The Soul Brass Band originated as a fictitious brass band for a music video. It quickly turned into a real one.
In 2015, local drummer Derrick Freeman was hired as a consultant on a CeeLo Green video to be shot in the Treme neighborhood. Over dinner at Café Atchafalaya, the director explained his vision of Green marching in an authentic-looking jazz funeral procession with a brass band.
No problem, Freeman said. I can help with that.
So, the director asked, what’s the name of your brass band?
Freeman didn’t have a brass band. But he’d be happy to assemble one.
Because the video was for a CeeLo Green song called “Music To My Soul,” the director suggested the name Soul Brass Band. Freeman thought that aesthetically, the word “soul” would look cool spelled out on traditional brass band hats, drumheads and a grand marshal’s sash.
On set, Freeman and the musicians he’d recruited donned the Soul Brass Band’s new gear. To create the illusion of history, the bass drumhead was emblazoned with “Est. 1975,” even though the band was actually established 40 years later.
After the shoot, the director let Freeman keep the Soul Brass Band props and gave him permission to use them.
Two weeks later, Freeman was asked to supply a brass band for a Nike commercial featuring Pelicans star Anthony Davis. So early on a Sunday morning in the French Quarter, he showed up with his still-not-real Soul Brass Band.
“We’re all standing there in brass band gear, and Anthony Davis is like 7 feet tall. We’re trying to be stealthy, but it didn’t work.”
Onlookers started taking pictures, tagging their Instagram posts with #SoulBrassBand.
Within days, Freeman was fielding booking inquiries for a brass band that still didn’t exist.
He took the hint. The Soul Brass Band’s first official show was opening for Indian funk band Red Baarat at Tipitina’s in October 2015. Tom Thayer, of d.b.a., was an early supporter, giving the nascent brass band a regular gig.
“People were like, ‘Dude, I didn’t know you had a brass band,’ ” Freeman recalled. “I didn’t know either.”
Little more than two years later, the Soul Brass Band has toured the East Coast and Europe, and is a fixture at festivals and private events. That they can configure themselves as a brass band, big band, jazz band or even a hip-hop band makes them especially attractive to promoters.
“Versatility helps,” Freeman said. “We can do a traditional set or a hip-hop set.”
On Saturday, they’ll perform at the Maple Leaf Bar, starting around 10 p.m.; cover charge is $10.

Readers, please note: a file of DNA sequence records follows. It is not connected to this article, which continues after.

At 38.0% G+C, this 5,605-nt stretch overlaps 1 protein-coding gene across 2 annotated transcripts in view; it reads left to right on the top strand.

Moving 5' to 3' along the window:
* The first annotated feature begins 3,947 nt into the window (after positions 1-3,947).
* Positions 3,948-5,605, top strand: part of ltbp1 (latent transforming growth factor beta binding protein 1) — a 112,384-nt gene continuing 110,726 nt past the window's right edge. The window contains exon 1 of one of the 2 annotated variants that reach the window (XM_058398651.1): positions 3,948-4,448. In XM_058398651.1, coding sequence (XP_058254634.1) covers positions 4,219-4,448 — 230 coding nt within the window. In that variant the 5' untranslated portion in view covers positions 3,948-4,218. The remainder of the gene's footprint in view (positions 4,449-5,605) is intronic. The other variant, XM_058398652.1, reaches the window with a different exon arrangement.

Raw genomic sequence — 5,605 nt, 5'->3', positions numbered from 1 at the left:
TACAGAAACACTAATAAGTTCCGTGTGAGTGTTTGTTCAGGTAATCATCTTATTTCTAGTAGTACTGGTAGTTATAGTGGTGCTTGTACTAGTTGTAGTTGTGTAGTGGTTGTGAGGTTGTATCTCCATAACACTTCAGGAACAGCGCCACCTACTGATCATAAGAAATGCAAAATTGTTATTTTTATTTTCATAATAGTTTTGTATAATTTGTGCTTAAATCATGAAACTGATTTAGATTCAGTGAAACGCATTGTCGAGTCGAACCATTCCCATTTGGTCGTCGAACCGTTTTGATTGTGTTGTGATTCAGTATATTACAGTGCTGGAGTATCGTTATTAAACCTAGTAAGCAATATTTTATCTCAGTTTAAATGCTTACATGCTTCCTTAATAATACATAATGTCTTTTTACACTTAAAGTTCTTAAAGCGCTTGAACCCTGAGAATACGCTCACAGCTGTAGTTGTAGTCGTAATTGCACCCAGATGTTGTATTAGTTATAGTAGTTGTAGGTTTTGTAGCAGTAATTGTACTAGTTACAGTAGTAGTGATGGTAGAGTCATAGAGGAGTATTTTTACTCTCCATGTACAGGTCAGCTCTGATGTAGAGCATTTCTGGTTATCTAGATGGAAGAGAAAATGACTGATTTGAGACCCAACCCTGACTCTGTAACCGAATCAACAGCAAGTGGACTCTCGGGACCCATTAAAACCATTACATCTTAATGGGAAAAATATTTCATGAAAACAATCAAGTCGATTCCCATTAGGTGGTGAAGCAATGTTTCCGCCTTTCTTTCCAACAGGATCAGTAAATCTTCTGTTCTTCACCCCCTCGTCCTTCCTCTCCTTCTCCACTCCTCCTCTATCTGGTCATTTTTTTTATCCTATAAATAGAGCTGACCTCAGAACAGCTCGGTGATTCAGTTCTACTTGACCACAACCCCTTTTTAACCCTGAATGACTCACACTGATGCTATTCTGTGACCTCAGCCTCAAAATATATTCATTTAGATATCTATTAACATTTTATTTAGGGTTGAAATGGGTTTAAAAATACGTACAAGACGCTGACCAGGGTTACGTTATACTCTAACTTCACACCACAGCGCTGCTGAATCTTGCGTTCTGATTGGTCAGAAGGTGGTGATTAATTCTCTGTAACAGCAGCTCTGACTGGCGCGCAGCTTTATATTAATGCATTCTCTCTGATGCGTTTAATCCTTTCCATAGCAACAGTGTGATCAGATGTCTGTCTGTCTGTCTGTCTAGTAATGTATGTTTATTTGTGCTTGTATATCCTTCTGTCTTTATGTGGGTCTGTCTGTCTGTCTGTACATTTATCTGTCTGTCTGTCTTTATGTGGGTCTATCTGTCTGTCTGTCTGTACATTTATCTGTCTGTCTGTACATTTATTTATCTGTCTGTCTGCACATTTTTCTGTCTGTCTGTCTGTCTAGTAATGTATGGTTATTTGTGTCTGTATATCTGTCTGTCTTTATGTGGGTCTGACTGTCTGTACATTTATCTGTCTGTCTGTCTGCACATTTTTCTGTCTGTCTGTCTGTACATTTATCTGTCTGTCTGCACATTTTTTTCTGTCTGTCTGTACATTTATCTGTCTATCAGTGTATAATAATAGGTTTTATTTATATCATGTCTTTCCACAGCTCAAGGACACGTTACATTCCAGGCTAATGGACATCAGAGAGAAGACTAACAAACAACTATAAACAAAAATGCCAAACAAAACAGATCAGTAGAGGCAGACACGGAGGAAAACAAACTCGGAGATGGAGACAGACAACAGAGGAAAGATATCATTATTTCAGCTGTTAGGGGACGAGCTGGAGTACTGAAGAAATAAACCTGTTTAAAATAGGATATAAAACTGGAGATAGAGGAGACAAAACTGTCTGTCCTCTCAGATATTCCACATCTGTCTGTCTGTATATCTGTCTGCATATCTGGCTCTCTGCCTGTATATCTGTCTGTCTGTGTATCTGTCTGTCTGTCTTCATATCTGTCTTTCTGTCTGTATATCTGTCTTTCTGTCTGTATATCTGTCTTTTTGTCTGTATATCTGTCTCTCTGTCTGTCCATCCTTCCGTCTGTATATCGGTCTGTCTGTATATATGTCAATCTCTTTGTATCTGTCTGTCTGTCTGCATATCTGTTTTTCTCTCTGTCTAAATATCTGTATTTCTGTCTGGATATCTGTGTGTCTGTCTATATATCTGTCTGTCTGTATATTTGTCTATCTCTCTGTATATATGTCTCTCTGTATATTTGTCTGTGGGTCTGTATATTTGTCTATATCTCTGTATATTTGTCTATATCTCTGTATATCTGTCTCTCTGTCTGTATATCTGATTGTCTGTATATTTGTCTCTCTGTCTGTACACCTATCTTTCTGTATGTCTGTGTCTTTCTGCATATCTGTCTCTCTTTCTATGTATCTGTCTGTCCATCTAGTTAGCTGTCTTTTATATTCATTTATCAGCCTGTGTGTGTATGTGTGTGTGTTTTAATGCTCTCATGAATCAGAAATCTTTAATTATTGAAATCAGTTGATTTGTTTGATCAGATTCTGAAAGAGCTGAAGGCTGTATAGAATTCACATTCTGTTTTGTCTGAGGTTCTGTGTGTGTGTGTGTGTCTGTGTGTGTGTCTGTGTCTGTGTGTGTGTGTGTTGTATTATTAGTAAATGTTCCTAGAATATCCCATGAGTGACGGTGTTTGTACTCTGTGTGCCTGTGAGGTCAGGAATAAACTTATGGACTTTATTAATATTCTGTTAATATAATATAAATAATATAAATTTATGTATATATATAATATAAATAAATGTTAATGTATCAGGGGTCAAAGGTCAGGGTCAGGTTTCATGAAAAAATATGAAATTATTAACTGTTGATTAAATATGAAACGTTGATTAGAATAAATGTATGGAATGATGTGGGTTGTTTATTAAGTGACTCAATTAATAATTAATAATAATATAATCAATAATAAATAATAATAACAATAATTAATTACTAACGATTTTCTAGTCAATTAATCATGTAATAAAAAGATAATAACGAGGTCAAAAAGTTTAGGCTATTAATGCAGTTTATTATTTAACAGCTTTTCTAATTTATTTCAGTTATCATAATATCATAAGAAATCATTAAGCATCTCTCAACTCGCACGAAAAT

That the Soul Brass Band — not to be confused with the Soul Rebels Brass Band — was able to hit the ground running is testament to the skills and experience of the veteran musicians involved.
Saxophonist and Loyola University graduate James Martin spent years with both Trombone Shorty’s Orleans Avenue and Glen David Andrews’ band; he has released two albums of his own. Trombonist-vocalist Michael Watson and trumpeter Leon “Kid Chocolate” Brown are stalwarts of the New Orleans Jazz Orchestra; Brown also leads the Onward Brass Band.
Trombonist Terrance Taplin cut his teeth at St. Augustine High School and as a member of Southern University’s Human Jukebox; he’s the musical director of Delfeayo Marsalis’ Uptown Jazz Orchestra. Trumpeter Kevin Louis is a graduate of the Oberlin Conservatory of Music.
Guitarist Danny Abel graduated from the University of New Orleans’ jazz program and is a member of jazz-funk band Gravity A and saxophonist Khris Royal’s Dark Matter; Royal also plays with Soul. Bass drummer Aron Lambert is a longtime member of funk band Juice, Big Chief Monk Boudreaux’s Golden Eagles, and the Treme Brass Band.
Freeman’s long résumé includes the eclectic All That and Kermit Ruffins’ Barbecue Swingers, his own Smoker’s World and a hip-hop tribute band called the Low End Theory Players.
All that experience is funneled into the Soul Brass Band. Sets usually open with “It’s All Over Now,” the Bobby Womack song that the Rebirth and Dirty Dozen turned into a brass band standard, followed by the Treme Brass Band’s “Gimme My Money Back.”
From there, they may veer into Christina Aguilera’s “Genie In a Bottle.” Or Nirvana’s “In Bloom.” Or a medley of the “Family Feud” and “Price is Right” theme songs.
An album to be released later this year features five original compositions plus covers of Tower of Power’s “Soul With a Capital S,” Lou Rawls’ “Groovy People,” “In Bloom” and the game show medley.
The music “is going to go wherever,” Freeman said. “We have the ability to adapt.”
When you start a band by accident, anything is possible.